Wednesday, November 3, 2010

Third Thursday Preview: An interview with fashion designer Emma Berg

By Juleana Enright

On the November 18th, Third Thursdays will unveil the products of a design challenge poised to pair four local fashion designers with works from Minneapolis Institute of Art's extensive trove. Inspired by the pieces' artistic aesthetic and cultural elements, the designers have created looks that bring their visionary juxtaposition with art and fashion to life via a stylishly eccentric gala runway show. Prior to the event, l'étoile will be featuring a short Q&A section where readers not only get an insider's perspective on the designers' specific art choices but also catch a sneak preview of their wearable works of art collection.

This week, we caught up with founder, local curator and fashion designer, Emma Berg to talk movement, methods of inspiration and – of course – surrealism...


Songye, African Sculpture from the 20th Century

l'étoile: In recent collections, your fashion aesthetic has incorporated architectural elements as well as a whimsical tone, yet this piece seems to evoke a primal tribalism. What drew you to it?

Berg: The works of art that I selected are all interconnected by the impact that movements have on the movement that follow as well as the inspiration that select works have on individual artists. In 1907 Pablo Picasso saw an exhibit of African artifacts at the Palais de Trocadero. It is argued that this experience influenced his completion of the work Les Demoiselles d'Avignon, seen by most as the first work of cubism.

In my translation of the Nkisi, I was eager to explore the modern idea of adornments, the use of raw materials and the bottom heavy silhouette.


Salvador Dali, Portrait of Juan de Pareja, the Assistant to Velazquez, 1960

l'étoile: The muted colors in this piece differ quite dramatically from your designs which often embrace vibrant color. Was it the surrealist aspect that motivated this choice, or was a chance to change your palate?

Berg: I saw this piece on view at the High Museum of Art in Atlanta while viewing the Dali exhibit; it was on loan from the MIA. Seeing the exhibit reminded me of my interest in the (surrealist) movement while I was in college, during which time I visited the Salvador Dali Museum in St. Petersburg, Florida. To me, Surrealism provides a freedom of thought that juxtaposes imagery in a way that may have never visually or verbally been combined, creating a new thought that is not defined by a prescribed process. This gift in an artist is inspiring to me.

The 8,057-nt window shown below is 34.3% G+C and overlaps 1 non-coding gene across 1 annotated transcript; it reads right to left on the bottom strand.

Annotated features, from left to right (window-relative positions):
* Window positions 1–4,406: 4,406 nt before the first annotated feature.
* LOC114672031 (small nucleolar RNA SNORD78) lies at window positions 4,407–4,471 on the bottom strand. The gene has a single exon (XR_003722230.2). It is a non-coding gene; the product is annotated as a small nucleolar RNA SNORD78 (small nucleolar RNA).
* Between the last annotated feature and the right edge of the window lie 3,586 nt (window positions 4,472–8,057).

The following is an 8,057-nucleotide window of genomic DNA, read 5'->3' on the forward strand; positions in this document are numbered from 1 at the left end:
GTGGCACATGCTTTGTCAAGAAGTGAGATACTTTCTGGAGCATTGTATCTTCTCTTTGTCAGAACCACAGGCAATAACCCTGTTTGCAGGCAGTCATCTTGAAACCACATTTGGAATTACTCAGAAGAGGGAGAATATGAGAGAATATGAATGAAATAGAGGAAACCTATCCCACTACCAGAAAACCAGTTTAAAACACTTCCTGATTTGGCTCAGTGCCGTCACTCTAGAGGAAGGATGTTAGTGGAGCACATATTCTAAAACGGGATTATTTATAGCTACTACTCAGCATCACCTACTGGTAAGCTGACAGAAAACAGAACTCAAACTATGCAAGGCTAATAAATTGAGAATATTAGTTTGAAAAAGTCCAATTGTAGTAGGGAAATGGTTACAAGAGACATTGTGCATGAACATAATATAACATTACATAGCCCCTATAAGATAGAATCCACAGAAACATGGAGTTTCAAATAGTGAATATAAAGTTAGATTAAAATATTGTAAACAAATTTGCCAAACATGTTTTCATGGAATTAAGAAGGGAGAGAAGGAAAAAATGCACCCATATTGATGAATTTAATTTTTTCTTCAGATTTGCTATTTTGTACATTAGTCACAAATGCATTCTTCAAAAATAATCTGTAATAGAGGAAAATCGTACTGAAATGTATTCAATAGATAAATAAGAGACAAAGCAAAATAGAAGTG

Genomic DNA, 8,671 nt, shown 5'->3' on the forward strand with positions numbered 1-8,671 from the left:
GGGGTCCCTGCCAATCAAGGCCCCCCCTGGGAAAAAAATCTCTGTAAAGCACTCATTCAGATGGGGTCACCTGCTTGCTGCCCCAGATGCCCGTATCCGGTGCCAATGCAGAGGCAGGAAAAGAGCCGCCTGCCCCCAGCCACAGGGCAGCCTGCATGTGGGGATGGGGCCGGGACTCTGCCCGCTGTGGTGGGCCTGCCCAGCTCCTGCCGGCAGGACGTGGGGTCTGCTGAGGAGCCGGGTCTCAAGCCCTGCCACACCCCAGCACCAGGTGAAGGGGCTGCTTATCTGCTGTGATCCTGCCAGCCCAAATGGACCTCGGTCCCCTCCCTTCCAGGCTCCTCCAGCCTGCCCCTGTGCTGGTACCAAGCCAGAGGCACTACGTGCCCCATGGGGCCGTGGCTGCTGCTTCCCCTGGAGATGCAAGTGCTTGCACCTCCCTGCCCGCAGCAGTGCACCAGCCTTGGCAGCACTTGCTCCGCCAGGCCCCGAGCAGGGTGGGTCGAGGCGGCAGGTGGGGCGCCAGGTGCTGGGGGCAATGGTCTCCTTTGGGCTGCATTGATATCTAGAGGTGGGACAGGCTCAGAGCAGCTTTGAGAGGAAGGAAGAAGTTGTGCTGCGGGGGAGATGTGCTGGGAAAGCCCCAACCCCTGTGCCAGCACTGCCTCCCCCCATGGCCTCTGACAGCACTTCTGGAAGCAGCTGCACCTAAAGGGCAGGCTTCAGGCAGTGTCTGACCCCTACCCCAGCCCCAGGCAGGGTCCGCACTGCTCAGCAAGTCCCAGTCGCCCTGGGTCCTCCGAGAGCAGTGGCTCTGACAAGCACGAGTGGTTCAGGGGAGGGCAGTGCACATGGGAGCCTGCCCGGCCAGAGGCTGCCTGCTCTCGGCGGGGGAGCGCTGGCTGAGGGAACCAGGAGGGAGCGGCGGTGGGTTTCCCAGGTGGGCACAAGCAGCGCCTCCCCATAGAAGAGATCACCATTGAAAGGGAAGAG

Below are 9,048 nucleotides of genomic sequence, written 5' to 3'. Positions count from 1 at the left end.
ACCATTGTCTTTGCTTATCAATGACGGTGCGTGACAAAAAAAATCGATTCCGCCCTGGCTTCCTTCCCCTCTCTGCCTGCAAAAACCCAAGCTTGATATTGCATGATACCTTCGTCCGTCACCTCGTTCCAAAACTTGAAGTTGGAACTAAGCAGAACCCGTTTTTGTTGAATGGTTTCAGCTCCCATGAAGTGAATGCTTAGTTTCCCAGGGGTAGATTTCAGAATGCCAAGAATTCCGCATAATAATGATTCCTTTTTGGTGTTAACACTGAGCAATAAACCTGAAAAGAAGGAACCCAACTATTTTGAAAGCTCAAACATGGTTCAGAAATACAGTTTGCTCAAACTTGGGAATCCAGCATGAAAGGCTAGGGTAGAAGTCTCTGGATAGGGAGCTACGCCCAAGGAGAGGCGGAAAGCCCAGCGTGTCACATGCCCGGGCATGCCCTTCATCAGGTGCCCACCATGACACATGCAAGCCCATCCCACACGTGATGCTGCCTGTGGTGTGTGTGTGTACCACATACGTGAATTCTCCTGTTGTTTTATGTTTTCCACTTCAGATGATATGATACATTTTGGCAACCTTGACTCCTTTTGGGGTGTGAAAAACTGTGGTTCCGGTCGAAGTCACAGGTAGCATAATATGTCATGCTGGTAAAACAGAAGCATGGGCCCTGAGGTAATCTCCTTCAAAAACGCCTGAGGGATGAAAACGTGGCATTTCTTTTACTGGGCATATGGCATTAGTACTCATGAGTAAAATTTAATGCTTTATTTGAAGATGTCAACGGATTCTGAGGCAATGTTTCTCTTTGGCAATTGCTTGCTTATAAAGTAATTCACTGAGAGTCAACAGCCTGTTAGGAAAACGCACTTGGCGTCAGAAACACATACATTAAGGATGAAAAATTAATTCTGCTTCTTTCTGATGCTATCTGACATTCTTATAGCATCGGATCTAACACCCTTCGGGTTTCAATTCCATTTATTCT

The Salvador Dali piece pulls inspiration for the previously created garments (Nkisi and Picasso) and works to represent the structure and exterior in one – as in the painting – as well as a placement and combination of deconstructed elements that create a new ensemble of a whole.


Pablo Picasso, Woman in an Armchair, 1927

l'étoile: As a curator, when does a work of art go from being a piece that you appreciate or decide to exhibit to a work of art that inspires your own creativity, as in the Picasso painting?

Berg: For me, art and often times the mind and personality of an artist are enviously inspiring. Each work of art that I see and take the time to digest will somehow impact how I come to a conclusion on something else in my life. I truly believe that each I idea I have, each dress I execute, exhibition I curate, the limitations that I might place how I execute a task are all absorbed and influenced through what I experience.

In choosing the Woman in an Armchair piece, I wanted to select a painting/movement that influenced Surrealism in order to show lineage between all of my inspiration pieces.

With the Pablo Picasso piece I was inspired by the flatness which removed dimension, the distorted profiles that are to represent multiple views and the combination of all elements into one whole. My final garment will represent the “armchair,” the “woman” and the room all with equal importance by layering transparent representations of the three into one garment.

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